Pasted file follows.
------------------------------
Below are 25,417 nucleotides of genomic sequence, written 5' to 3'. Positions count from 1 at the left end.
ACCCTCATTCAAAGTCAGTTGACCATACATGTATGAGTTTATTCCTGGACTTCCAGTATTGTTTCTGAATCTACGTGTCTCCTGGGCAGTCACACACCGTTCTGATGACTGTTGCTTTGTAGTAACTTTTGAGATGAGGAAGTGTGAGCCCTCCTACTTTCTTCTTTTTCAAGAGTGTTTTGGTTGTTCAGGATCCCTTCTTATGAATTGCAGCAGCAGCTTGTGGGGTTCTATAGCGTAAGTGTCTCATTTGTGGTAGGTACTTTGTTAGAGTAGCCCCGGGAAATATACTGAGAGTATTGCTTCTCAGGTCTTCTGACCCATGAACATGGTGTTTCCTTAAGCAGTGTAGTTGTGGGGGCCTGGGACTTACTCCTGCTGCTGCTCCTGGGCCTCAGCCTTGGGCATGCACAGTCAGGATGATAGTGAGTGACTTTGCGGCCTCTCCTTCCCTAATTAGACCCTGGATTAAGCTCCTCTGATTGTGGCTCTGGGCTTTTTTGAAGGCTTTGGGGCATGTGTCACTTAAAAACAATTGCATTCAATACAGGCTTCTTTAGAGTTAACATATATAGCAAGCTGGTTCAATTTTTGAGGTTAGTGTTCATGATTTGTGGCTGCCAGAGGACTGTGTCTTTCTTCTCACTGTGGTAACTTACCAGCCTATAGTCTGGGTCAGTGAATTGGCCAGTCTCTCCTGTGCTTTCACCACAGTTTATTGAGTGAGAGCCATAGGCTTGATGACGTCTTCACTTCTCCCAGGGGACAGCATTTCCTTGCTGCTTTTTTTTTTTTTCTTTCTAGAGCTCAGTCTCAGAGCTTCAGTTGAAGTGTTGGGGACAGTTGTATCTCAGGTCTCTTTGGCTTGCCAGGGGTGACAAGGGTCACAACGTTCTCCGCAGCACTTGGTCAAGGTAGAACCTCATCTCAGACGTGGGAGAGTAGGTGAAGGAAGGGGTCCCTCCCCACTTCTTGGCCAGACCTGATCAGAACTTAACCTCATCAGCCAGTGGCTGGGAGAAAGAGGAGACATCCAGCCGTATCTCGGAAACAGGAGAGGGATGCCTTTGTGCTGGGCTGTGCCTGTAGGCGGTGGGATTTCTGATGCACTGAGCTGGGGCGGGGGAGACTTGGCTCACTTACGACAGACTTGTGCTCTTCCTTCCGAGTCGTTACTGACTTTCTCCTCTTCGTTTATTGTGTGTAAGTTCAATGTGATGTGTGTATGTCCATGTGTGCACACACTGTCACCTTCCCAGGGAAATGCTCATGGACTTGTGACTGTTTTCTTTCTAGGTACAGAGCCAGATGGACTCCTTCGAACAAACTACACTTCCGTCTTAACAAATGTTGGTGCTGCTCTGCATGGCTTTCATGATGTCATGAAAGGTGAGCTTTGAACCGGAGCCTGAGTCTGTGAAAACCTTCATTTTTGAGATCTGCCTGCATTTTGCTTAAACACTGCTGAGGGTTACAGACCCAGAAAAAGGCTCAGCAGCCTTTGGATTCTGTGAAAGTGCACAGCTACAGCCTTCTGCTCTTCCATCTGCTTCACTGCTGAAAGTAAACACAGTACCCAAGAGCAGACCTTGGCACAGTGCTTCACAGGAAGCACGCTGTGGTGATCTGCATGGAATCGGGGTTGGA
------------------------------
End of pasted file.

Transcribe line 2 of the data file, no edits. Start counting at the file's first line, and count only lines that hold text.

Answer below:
ACCCTCATTCAAAGTCAGTTGACCATACATGTATGAGTTTATTCCTGGACTTCCAGTATTGTTTCTGAATCTACGTGTCTCCTGGGCAGTCACACACCGTTCTGATGACTGTTGCTTTGTAGTAACTTTTGAGATGAGGAAGTGTGAGCCCTCCTACTTTCTTCTTTTTCAAGAGTGTTTTGGTTGTTCAGGATCCCTTCTTATGAATTGCAGCAGCAGCTTGTGGGGTTCTATAGCGTAAGTGTCTCATTTGTGGTAGGTACTTTGTTAGAGTAGCCCCGGGAAATATACTGAGAGTATTGCTTCTCAGGTCTTCTGACCCATGAACATGGTGTTTCCTTAAGCAGTGTAGTTGTGGGGGCCTGGGACTTACTCCTGCTGCTGCTCCTGGGCCTCAGCCTTGGGCATGCACAGTCAGGATGATAGTGAGTGACTTTGCGGCCTCTCCTTCCCTAATTAGACCCTGGATTAAGCTCCTCTGATTGTGGCTCTGGGCTTTTTTGAAGGCTTTGGGGCATGTGTCACTTAAAAACAATTGCATTCAATACAGGCTTCTTTAGAGTTAACATATATAGCAAGCTGGTTCAATTTTTGAGGTTAGTGTTCATGATTTGTGGCTGCCAGAGGACTGTGTCTTTCTTCTCACTGTGGTAACTTACCAGCCTATAGTCTGGGTCAGTGAATTGGCCAGTCTCTCCTGTGCTTTCACCACAGTTTATTGAGTGAGAGCCATAGGCTTGATGACGTCTTCACTTCTCCCAGGGGACAGCATTTCCTTGCTGCTTTTTTTTTTTTTCTTTCTAGAGCTCAGTCTCAGAGCTTCAGTTGAAGTGTTGGGGACAGTTGTATCTCAGGTCTCTTTGGCTTGCCAGGGGTGACAAGGGTCACAACGTTCTCCGCAGCACTTGGTCAAGGTAGAACCTCATCTCAGACGTGGGAGAGTAGGTGAAGGAAGGGGTCCCTCCCCACTTCTTGGCCAGACCTGATCAGAACTTAACCTCATCAGCCAGTGGCTGGGAGAAAGAGGAGACATCCAGCCGTATCTCGGAAACAGGAGAGGGATGCCTTTGTGCTGGGCTGTGCCTGTAGGCGGTGGGATTTCTGATGCACTGAGCTGGGGCGGGGGAGACTTGGCTCACTTACGACAGACTTGTGCTCTTCCTTCCGAGTCGTTACTGACTTTCTCCTCTTCGTTTATTGTGTGTAAGTTCAATGTGATGTGTGTATGTCCATGTGTGCACACACTGTCACCTTCCCAGGGAAATGCTCATGGACTTGTGACTGTTTTCTTTCTAGGTACAGAGCCAGATGGACTCCTTCGAACAAACTACACTTCCGTCTTAACAAATGTTGGTGCTGCTCTGCATGGCTTTCATGATGTCATGAAAGGTGAGCTTTGAACCGGAGCCTGAGTCTGTGAAAACCTTCATTTTTGAGATCTGCCTGCATTTTGCTTAAACACTGCTGAGGGTTACAGACCCAGAAAAAGGCTCAGCAGCCTTTGGATTCTGTGAAAGTGCACAGCTACAGCCTTCTGCTCTTCCATCTGCTTCACTGCTGAAAGTAAACACAGTACCCAAGAGCAGACCTTGGCACAGTGCTTCACAGGAAGCACGCTGTGGTGATCTGCATGGAATCGGGGTTGGA